What does it take to brew a perfect coffee drink?
According to scientists and mathematicians from the U.S., the U.K., Australia and Switzerland, a lot of people — even baristas — have been making espresso incorrectly for years.
A study published this week in the academic journal Matter sought to uncover the best way to brew espresso given that the end result varies widely based on how it's made. The conclusion? Fewer coffee beans ground coarsely are key. This runs contrary to many techniques that advise grinding beans more finely to achieve greater surface area.
"A good espresso beverage can be made in a multitude of ways," said study co-author Christopher Hendon, a computational chemist at the University of Oregon. "The point of this paper was to give people a map for making an espresso beverage that they like and then be able to make it 100 times in a row."
An espresso that uses fewer beans will not only save consumers and coffee shop owners money in the long run, but the scientists maintain that espresso brewed in this way will be more consistent from shot to shot, and still have a finish that's just as strong as traditional methods.
Previously, the practice of grinding beans finely (usually to the texture of table salt), was thought to allow more coffee to dissolve in water, resulting in a stronger brew. Not so, say the scientists.
"Most people in the coffee industry are using fine-grind settings and lots of coffee beans to get a mix of bitterness and sour acidity that is unpredictable and irreproducible," said Hendon. "It sounds counterintuitive, but experiments and modeling suggest that efficient, reproducible shots can be accessed by simply using less coffee and grinding it more coarsely."
The scientists believe there’s a fine (pun intended) line here, and found that when coffee is ground too finely, the basket of the espresso maker that holds the bean (known as the coffee bed) can get clogged, which actually means less, not more, coffee is extracted from the beans.
"If you use 15 grams (1 tablespoon) instead of 20 grams (1 1/3 tablespoons) of coffee and grind your beans coarser, you end up with a shot that runs really fast but tastes great," said Hendon.
This measurement system uses fewer grounds per serving than Starbucks, for example, which recommends using 2 tablespoons of grounds per shot of espresso.
"We suggest novel brewing protocols that not only reduce beverage variation but also decrease the mass of coffee used per espresso by up to 25%," said the study authors. "If widely implemented, this protocol will have significant economic impact and create a more sustainable coffee-consuming future."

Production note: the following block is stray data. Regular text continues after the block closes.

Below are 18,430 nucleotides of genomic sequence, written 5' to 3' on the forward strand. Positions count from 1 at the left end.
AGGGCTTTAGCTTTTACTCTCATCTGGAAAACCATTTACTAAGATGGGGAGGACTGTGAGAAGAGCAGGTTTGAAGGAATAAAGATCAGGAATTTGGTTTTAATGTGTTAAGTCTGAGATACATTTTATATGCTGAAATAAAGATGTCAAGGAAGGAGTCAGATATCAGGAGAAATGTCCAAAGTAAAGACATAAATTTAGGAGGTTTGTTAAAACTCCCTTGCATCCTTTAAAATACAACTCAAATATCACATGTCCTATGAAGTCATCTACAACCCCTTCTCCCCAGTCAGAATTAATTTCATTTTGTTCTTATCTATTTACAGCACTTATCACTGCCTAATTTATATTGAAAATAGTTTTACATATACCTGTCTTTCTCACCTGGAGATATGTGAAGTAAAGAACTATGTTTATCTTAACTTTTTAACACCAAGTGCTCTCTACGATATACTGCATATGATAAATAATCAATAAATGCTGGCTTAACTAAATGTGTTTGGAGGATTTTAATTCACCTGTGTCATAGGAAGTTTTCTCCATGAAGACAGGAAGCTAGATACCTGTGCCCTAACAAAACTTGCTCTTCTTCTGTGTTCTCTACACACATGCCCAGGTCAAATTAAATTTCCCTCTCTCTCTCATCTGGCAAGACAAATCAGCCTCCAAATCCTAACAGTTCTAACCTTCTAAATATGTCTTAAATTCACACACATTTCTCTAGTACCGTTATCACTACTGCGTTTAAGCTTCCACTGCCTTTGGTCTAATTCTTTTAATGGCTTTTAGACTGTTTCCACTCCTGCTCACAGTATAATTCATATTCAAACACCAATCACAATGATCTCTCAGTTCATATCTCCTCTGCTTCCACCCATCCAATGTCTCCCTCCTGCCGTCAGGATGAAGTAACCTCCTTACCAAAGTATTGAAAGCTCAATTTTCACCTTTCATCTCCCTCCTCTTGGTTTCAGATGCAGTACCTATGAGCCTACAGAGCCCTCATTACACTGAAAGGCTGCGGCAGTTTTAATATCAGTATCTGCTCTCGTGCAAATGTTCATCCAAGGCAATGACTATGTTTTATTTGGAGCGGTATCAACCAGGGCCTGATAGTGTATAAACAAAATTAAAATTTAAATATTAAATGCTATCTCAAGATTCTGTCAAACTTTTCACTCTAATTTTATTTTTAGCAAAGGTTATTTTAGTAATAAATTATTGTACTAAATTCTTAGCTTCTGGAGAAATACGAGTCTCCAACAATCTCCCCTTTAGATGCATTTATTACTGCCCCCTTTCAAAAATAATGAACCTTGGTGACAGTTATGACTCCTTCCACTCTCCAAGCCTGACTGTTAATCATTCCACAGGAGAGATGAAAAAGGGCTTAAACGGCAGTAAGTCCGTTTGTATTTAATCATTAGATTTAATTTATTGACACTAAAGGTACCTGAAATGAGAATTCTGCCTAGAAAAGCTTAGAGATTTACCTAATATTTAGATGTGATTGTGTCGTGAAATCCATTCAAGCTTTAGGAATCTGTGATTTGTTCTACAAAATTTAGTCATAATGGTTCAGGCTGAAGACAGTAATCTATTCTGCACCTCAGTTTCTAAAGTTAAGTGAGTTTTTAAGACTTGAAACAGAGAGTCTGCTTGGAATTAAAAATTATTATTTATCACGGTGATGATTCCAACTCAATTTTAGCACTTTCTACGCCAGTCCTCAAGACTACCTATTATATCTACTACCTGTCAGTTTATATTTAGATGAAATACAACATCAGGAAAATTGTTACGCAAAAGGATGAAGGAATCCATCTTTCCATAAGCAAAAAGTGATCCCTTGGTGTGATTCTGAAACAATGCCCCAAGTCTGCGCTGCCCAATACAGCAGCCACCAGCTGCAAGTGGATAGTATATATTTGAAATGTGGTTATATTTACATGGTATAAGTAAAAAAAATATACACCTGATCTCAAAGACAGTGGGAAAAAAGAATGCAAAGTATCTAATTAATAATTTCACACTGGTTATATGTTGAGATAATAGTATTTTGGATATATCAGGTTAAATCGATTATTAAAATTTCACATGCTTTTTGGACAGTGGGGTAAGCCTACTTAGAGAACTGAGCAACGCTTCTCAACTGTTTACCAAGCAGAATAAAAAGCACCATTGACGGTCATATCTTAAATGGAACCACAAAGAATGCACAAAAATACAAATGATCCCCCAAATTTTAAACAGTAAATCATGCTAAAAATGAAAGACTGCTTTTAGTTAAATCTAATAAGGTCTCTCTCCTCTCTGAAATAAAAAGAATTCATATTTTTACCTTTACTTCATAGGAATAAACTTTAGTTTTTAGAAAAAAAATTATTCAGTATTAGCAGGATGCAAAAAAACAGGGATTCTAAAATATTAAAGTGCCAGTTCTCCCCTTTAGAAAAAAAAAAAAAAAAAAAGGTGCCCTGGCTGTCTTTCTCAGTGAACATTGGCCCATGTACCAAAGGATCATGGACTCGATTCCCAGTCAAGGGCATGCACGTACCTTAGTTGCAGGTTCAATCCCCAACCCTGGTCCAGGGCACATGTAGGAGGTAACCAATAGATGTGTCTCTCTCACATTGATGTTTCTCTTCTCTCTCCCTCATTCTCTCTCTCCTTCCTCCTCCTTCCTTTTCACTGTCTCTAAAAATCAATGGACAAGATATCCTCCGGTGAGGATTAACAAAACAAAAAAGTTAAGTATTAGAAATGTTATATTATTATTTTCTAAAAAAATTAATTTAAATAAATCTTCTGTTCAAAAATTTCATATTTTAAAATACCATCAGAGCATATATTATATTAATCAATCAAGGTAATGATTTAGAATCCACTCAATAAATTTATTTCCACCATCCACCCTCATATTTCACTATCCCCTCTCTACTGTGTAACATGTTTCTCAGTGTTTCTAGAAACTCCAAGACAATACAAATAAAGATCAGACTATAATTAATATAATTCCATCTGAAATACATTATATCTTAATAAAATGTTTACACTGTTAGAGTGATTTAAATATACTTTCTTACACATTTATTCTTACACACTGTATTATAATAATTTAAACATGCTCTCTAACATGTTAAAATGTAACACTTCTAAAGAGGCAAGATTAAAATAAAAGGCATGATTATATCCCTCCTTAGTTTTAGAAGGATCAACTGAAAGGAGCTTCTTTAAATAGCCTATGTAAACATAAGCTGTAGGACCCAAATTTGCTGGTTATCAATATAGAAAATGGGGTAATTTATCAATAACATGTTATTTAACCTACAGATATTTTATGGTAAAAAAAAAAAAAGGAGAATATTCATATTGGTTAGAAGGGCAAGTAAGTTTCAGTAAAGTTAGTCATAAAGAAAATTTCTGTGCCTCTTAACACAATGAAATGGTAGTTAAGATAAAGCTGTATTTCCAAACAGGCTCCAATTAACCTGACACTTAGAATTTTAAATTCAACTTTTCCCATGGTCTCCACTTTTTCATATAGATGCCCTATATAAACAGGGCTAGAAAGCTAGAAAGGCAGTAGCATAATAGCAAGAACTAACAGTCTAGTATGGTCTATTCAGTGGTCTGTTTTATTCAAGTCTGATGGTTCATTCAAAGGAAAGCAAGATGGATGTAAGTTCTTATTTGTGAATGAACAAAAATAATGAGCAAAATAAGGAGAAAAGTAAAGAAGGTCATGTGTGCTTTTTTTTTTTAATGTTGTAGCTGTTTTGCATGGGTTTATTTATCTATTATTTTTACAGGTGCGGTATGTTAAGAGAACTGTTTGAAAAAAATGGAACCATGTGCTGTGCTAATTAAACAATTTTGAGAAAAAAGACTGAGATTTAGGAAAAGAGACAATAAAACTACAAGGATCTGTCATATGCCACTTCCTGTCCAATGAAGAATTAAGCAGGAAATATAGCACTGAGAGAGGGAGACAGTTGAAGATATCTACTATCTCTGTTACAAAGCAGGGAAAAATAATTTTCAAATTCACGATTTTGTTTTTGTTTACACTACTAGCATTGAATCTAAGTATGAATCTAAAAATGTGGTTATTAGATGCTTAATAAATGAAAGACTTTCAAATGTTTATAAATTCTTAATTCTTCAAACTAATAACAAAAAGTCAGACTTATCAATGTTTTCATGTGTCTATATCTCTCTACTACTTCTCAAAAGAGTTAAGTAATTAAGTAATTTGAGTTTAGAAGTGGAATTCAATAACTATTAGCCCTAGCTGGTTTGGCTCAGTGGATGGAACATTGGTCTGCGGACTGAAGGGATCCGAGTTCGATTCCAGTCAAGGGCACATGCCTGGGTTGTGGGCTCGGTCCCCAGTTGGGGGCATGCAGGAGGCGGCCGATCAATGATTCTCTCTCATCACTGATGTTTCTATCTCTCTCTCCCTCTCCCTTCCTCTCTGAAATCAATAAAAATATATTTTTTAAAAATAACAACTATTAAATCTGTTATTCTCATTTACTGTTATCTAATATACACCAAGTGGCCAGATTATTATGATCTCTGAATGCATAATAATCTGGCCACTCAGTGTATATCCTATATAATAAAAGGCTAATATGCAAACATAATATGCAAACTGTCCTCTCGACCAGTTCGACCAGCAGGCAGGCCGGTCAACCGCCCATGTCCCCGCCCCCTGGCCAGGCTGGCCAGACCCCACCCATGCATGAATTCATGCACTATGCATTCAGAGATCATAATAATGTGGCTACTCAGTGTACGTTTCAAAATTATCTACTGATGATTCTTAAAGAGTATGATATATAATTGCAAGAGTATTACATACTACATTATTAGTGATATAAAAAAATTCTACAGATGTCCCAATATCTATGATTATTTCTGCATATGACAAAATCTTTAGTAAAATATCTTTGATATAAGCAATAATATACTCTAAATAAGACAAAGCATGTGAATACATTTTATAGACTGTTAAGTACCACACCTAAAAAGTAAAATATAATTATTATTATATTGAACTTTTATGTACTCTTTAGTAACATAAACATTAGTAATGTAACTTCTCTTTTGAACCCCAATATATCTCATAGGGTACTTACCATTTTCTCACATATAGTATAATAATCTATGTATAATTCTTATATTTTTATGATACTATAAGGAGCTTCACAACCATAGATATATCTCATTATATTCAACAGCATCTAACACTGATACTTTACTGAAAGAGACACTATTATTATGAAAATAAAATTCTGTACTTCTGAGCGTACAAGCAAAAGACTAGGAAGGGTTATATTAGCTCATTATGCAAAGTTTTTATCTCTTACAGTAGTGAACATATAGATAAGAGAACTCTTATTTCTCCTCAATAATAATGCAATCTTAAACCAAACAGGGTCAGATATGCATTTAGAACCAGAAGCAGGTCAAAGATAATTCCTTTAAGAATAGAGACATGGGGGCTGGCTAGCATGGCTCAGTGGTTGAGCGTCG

Some professional baristas are already getting on board with the research.
After attending a talk Hendon gave at the Speciality Coffee Association Expo, barista Andreas Willhoff, former manager of Wormhole Café in Chicago and a consultant on the book "Craft Coffee: A Manual," told TODAY that he began experimenting with coarser grounds and different water ratios.
"I brought this information back to Chicago with me and, together with my staff trainer, hunkered down in our training lab in the Wormhole basement," Willhoff said. "We pulled (barista terminology for making espresso on a machine) a ton of shots, and there was a point where I wasn't quite sure it would work. It requires letting go of a lot of biases and trusting your sense of taste, which is kind of hard to rewire!”
Willhoff even held a blind taste test among his staff members with espresso made in different ways.
“When they started critiquing the shot in the same way they would critique any shot, I figured we were onto something,” he said. “You would think that the shots (made with the new technique) would lack body, but that wasn't the case. The shots were a little more delicate the others, but the increased amount of perceived sweetness made up for that change in ratio."
Wormhole Cafe now utilizes Hendon's method for all espresso drinks.
Of course, many pros will also say that crafting a great cup of coffee is truly an art, not a science, so even a supposedly foolproof scientific ratio will not always work for every barista or home coffee maker.
“The best extraction practices are extremely dependent on the origin of the coffee bean," Adam Budnick, a barista at Kettner Coffee Supply in Nashville, told TODAY. "This includes the presence of lactic acid based on elevation, fermentation of the coffee bean husk or cherry and how the washing process affects the available sugars."
The bottom line? Professional baristas will always be experimenting with their bean-to-water ratios, but home brewers looking to save a little cash on their coffee habit and cut down on potential food waste should give the Hendon hack a try.